The Clickfree Transformer comes in a 23x4x2cm box with the lead ending in the dongle in it, there is a tiny lable attached with the three connection steps attached that’s all. The back of the box repeats these three steps and adds the system requirements of a Windows Vista, XP or 2000 computer with USB port and 100MB of free hard disc space.
I had a small 20GB USB drive doing nothing so this was formatted and called into use. If I did the same backup as before I would use around 2GB more than the space available, it told me so very quickly and I removed some Video files. If you look at My Computer you will see two new entries the first Clickfree and the second your external drive both have the green Clickfree logo.
The unit comprises a 20cm USB lead with what looks like a large memory stick on one end this accepts the lead from your hard disk. You plug the other end into a USB port on your PC and a few seconds later the front screen of Clickfree opens up. If you have not yet connected your hard disc to the dongle do so now. If you do nothing else a backup of all file types it has selected takes place. Press the options button and you can remove those you do not want and even add file types under ‘other’ if you have some extra types you want included. Exit out and the countdown continues and that’s it.
This test machine has only USB 1.1 ports but does have a very complex folder structure so I always choose it as it gives a good workout to such software. The screen has two bars the first denoting total progress and the second the current file. Some may look strange as the screen only shows the last seven letters and the extension, on small files they just flash up on the screen but large files take a while to transfer and looking at something like …ntpre07.dbx may mean little but it is saving the sentpre07.dbx file.
The first backup took 65minutes (remember it is USB1.1 on this PC) and I backed up 5652 photos, 181 music files, 73 email files (this is confusing as that is the number of folders containing multiple files), 2186 text documents, 25 artwork and drawings, 506 favourite websites and 65 other files. A total of 14780MB. The next backup eight days later took 5minutes and found a total of 80 new or changed items.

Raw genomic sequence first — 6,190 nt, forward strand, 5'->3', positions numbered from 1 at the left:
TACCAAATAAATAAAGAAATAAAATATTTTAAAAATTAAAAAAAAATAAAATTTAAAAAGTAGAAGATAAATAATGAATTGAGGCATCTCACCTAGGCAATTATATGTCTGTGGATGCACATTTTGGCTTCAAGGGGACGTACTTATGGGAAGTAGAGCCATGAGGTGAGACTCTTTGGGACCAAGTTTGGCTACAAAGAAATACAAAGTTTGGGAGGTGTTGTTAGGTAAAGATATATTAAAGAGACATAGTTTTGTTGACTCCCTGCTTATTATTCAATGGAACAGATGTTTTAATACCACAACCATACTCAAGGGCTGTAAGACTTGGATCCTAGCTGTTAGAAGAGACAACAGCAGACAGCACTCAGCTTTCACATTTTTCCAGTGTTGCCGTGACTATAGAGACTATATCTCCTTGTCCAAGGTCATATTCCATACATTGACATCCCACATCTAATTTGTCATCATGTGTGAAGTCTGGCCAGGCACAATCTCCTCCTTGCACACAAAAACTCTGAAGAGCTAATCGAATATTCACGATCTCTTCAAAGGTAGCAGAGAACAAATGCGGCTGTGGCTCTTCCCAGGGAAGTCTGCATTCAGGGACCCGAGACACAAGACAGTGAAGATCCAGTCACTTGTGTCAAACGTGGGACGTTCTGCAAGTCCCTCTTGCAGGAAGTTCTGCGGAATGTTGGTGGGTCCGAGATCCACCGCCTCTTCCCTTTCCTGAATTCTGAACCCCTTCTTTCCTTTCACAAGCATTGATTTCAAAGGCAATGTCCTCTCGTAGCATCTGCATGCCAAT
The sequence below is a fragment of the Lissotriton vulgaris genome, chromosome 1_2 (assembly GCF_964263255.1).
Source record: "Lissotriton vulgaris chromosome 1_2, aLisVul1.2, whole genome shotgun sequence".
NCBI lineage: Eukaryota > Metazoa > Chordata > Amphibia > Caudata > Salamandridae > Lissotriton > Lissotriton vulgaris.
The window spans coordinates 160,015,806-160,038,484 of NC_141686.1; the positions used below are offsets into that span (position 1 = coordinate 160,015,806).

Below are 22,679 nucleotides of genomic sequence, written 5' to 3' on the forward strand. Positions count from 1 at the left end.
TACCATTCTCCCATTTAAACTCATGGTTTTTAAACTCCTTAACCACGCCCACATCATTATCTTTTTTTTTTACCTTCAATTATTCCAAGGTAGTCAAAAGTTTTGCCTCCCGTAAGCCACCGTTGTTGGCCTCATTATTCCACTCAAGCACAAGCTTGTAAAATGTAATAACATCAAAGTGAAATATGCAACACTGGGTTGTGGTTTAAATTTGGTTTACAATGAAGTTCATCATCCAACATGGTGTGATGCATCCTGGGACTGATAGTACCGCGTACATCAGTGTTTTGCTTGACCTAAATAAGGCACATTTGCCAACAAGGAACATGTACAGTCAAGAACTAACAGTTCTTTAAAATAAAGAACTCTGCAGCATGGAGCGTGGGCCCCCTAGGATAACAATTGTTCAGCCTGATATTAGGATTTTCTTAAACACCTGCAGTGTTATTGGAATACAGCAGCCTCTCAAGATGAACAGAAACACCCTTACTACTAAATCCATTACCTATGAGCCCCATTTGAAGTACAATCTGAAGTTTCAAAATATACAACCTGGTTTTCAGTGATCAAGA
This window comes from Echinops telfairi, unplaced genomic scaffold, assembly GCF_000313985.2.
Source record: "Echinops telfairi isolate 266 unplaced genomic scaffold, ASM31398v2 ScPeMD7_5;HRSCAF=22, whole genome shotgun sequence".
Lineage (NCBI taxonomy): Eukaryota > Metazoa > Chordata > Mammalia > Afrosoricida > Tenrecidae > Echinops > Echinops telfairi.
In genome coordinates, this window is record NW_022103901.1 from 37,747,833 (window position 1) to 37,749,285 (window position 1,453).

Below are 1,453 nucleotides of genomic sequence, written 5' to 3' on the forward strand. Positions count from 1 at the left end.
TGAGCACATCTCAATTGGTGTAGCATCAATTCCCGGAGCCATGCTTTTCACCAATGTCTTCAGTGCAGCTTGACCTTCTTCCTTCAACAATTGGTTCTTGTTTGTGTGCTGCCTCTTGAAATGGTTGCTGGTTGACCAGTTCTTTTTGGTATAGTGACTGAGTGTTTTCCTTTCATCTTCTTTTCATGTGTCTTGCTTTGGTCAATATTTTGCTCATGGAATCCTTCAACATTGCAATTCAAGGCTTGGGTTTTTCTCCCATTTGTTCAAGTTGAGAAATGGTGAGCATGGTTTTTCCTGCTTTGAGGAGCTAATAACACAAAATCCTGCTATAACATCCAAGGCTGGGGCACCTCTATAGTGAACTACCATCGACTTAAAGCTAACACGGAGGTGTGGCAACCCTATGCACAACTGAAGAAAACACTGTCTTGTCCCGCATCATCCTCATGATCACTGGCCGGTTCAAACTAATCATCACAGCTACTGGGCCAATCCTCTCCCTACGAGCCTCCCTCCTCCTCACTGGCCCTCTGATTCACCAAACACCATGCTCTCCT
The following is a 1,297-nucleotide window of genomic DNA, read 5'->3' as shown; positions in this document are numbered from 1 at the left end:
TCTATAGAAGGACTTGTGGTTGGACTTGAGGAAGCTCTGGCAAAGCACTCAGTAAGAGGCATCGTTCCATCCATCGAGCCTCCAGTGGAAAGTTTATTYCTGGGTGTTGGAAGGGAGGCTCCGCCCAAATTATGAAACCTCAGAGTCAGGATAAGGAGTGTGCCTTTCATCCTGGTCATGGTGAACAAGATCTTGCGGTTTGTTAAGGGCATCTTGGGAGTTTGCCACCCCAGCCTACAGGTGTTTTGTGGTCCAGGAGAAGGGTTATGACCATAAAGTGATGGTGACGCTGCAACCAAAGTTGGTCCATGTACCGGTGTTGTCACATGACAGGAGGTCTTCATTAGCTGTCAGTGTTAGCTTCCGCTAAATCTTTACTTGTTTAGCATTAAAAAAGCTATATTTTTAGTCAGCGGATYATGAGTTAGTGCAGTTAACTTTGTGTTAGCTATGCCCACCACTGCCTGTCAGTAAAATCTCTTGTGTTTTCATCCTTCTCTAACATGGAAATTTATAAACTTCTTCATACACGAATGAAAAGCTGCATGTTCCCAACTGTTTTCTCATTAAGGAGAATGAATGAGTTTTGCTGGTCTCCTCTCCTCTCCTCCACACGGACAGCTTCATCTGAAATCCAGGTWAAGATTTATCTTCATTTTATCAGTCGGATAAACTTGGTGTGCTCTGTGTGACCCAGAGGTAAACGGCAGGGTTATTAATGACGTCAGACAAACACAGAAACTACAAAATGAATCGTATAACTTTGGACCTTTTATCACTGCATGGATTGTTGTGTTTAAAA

With the first review I concentrated on the backups ands space prevented me covering what is perhaps far more important the restoring of files. You will see an option to restore at the bottom of the application window and once you click on it you see a window with four tabs, Restore Summary, Browse Files, Search Files and View Photos.
The Restore Summery allows you to click a box from one of the categories to see what files in that category are available; each by default has a tick beside it. In the case of a file accidentally changed or deleted use the unselect option and then just click that one. Browse Files shows the Backup name and then the drives it has backed up, this works in the opposite way with nothing ticked you work through the folder structure and then when you get to the folder with files you may want just click those required. Search Files has three possible criteria file type, file date and file name and this then searches the whole backup for items that fit. The last option View Photos shows a good sized thumbnail of all the photos stored just tick the ones you want and then they are restored.
Above are the ways you hope you do a file restore of course the other way is a total restore the one we hope we never need as this means there has been a very nasty problem.
Both the hard disc option or the Transformer option have the same great software and surely even for the person having several PC’s it is simply the easiest and safest backup around.
Doing my Internet searches found the Clickfree Transformer at a best price of £49.99 including free delivery from the first link below.
The Clickfree Transformer is available for $39.63 including delivery from Amazon on the first link below.
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